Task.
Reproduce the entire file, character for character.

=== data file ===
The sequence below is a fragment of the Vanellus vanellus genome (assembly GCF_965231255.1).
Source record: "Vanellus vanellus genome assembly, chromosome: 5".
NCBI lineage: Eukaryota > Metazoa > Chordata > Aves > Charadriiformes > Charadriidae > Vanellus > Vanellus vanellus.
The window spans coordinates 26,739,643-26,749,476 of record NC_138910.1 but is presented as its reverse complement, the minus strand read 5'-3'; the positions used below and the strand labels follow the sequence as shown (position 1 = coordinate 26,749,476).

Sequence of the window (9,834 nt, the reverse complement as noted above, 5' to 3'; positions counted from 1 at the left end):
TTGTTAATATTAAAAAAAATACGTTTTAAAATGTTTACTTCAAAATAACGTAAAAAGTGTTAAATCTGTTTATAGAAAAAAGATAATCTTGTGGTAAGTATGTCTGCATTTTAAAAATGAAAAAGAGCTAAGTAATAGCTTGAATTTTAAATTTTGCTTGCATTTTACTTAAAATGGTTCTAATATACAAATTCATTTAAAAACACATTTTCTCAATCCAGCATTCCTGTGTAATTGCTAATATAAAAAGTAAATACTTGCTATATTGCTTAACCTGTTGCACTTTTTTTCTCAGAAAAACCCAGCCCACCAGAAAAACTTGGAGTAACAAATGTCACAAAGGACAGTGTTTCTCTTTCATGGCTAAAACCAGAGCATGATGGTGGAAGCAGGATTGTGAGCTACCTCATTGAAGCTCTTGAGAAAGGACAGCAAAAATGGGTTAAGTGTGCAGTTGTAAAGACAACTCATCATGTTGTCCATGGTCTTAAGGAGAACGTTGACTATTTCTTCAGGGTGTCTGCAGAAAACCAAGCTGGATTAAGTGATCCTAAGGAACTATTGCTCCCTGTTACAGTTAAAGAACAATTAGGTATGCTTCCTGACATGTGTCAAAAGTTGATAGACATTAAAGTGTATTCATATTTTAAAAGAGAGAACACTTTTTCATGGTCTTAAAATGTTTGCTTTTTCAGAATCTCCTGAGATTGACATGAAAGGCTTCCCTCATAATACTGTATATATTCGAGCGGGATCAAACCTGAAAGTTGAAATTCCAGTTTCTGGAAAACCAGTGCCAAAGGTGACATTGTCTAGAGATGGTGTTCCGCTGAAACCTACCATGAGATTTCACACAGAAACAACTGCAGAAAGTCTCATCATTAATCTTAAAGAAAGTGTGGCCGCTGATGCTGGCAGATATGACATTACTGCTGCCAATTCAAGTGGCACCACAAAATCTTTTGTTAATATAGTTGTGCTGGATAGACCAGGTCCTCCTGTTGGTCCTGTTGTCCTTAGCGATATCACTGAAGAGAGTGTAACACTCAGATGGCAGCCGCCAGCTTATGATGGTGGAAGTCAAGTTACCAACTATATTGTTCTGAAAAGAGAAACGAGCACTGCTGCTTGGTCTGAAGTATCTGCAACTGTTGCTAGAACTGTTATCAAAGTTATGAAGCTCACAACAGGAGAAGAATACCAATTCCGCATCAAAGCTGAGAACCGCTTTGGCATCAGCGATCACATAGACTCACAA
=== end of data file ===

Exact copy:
The sequence below is a fragment of the Vanellus vanellus genome (assembly GCF_965231255.1).
Source record: "Vanellus vanellus genome assembly, chromosome: 5".
NCBI lineage: Eukaryota > Metazoa > Chordata > Aves > Charadriiformes > Charadriidae > Vanellus > Vanellus vanellus.
The window spans coordinates 26,739,643-26,749,476 of record NC_138910.1 but is presented as its reverse complement, the minus strand read 5'-3'; the positions used below and the strand labels follow the sequence as shown (position 1 = coordinate 26,749,476).

Sequence of the window (9,834 nt, the reverse complement as noted above, 5' to 3'; positions counted from 1 at the left end):
TTGTTAATATTAAAAAAAATACGTTTTAAAATGTTTACTTCAAAATAACGTAAAAAGTGTTAAATCTGTTTATAGAAAAAAGATAATCTTGTGGTAAGTATGTCTGCATTTTAAAAATGAAAAAGAGCTAAGTAATAGCTTGAATTTTAAATTTTGCTTGCATTTTACTTAAAATGGTTCTAATATACAAATTCATTTAAAAACACATTTTCTCAATCCAGCATTCCTGTGTAATTGCTAATATAAAAAGTAAATACTTGCTATATTGCTTAACCTGTTGCACTTTTTTTCTCAGAAAAACCCAGCCCACCAGAAAAACTTGGAGTAACAAATGTCACAAAGGACAGTGTTTCTCTTTCATGGCTAAAACCAGAGCATGATGGTGGAAGCAGGATTGTGAGCTACCTCATTGAAGCTCTTGAGAAAGGACAGCAAAAATGGGTTAAGTGTGCAGTTGTAAAGACAACTCATCATGTTGTCCATGGTCTTAAGGAGAACGTTGACTATTTCTTCAGGGTGTCTGCAGAAAACCAAGCTGGATTAAGTGATCCTAAGGAACTATTGCTCCCTGTTACAGTTAAAGAACAATTAGGTATGCTTCCTGACATGTGTCAAAAGTTGATAGACATTAAAGTGTATTCATATTTTAAAAGAGAGAACACTTTTTCATGGTCTTAAAATGTTTGCTTTTTCAGAATCTCCTGAGATTGACATGAAAGGCTTCCCTCATAATACTGTATATATTCGAGCGGGATCAAACCTGAAAGTTGAAATTCCAGTTTCTGGAAAACCAGTGCCAAAGGTGACATTGTCTAGAGATGGTGTTCCGCTGAAACCTACCATGAGATTTCACACAGAAACAACTGCAGAAAGTCTCATCATTAATCTTAAAGAAAGTGTGGCCGCTGATGCTGGCAGATATGACATTACTGCTGCCAATTCAAGTGGCACCACAAAATCTTTTGTTAATATAGTTGTGCTGGATAGACCAGGTCCTCCTGTTGGTCCTGTTGTCCTTAGCGATATCACTGAAGAGAGTGTAACACTCAGATGGCAGCCGCCAGCTTATGATGGTGGAAGTCAAGTTACCAACTATATTGTTCTGAAAAGAGAAACGAGCACTGCTGCTTGGTCTGAAGTATCTGCAACTGTTGCTAGAACTGTTATCAAAGTTATGAAGCTCACAACAGGAGAAGAATACCAATTCCGCATCAAAGCTGAGAACCGCTTTGGCATCAGCGATCACATAGACTCACAA